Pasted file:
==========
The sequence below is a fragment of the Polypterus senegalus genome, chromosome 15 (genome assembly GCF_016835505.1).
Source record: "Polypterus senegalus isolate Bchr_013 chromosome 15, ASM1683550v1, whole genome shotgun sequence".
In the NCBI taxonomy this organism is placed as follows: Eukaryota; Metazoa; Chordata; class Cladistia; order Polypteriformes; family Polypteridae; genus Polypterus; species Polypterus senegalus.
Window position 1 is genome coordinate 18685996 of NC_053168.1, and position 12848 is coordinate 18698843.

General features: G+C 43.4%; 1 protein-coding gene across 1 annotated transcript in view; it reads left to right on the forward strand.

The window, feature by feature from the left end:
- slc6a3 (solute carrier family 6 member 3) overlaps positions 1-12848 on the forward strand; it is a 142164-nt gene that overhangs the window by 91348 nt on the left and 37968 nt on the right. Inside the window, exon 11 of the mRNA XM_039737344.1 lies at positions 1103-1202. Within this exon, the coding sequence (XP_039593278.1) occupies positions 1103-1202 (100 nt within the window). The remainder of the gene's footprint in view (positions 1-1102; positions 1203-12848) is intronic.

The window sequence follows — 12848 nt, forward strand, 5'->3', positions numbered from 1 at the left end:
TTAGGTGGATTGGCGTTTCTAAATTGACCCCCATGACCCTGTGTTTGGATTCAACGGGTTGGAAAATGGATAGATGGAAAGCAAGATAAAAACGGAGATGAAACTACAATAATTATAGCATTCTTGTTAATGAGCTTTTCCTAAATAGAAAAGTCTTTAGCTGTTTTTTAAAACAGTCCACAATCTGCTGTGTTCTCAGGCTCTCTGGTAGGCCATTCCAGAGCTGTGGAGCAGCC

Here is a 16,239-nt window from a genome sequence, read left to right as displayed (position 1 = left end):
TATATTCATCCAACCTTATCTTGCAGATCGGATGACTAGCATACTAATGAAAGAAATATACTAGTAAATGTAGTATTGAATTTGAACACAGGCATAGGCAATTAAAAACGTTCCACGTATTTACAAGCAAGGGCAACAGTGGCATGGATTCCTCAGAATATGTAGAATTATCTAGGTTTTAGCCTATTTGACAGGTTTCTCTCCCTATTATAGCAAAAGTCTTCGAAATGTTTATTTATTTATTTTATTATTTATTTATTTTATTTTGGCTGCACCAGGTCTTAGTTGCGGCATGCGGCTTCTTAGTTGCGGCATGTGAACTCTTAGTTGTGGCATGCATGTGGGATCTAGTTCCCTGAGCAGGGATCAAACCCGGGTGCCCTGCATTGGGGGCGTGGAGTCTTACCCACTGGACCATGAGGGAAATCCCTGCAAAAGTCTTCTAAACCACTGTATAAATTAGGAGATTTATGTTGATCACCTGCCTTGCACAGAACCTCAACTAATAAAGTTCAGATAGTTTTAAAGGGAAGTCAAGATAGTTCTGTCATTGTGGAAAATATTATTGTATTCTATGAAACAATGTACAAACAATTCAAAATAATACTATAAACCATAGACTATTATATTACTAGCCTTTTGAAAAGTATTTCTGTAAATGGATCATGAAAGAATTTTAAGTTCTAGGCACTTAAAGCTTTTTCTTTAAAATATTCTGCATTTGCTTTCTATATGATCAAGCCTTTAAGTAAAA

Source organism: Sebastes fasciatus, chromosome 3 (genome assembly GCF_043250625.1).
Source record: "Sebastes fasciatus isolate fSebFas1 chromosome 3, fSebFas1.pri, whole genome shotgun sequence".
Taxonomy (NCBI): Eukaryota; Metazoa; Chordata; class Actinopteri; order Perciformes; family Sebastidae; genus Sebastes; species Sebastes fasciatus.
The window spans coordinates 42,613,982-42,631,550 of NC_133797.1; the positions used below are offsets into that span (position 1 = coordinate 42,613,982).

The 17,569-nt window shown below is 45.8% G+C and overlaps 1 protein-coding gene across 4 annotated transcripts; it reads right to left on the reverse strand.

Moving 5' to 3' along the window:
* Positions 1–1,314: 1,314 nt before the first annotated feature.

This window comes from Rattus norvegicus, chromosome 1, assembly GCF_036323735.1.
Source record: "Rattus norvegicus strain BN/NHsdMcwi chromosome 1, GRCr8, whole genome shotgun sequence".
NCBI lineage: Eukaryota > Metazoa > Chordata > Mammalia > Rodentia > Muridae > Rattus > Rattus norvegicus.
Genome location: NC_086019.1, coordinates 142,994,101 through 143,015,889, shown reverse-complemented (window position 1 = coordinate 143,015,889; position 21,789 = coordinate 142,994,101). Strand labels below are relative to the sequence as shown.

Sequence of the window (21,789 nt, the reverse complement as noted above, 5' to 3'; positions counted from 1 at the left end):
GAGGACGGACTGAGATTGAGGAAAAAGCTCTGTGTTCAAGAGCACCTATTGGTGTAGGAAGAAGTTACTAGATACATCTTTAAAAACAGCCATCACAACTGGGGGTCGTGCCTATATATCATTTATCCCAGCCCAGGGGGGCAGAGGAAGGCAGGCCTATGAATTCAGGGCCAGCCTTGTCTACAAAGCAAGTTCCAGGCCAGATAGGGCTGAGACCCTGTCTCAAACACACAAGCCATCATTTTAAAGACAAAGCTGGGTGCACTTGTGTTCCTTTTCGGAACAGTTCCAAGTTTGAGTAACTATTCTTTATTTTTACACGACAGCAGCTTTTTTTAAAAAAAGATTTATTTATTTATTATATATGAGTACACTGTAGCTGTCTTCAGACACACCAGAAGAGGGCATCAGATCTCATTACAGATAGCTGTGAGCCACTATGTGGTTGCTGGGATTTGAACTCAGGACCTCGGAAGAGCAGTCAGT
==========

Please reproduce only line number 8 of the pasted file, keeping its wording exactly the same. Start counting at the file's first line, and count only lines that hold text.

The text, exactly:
The window sequence follows — 12848 nt, forward strand, 5'->3', positions numbered from 1 at the left end: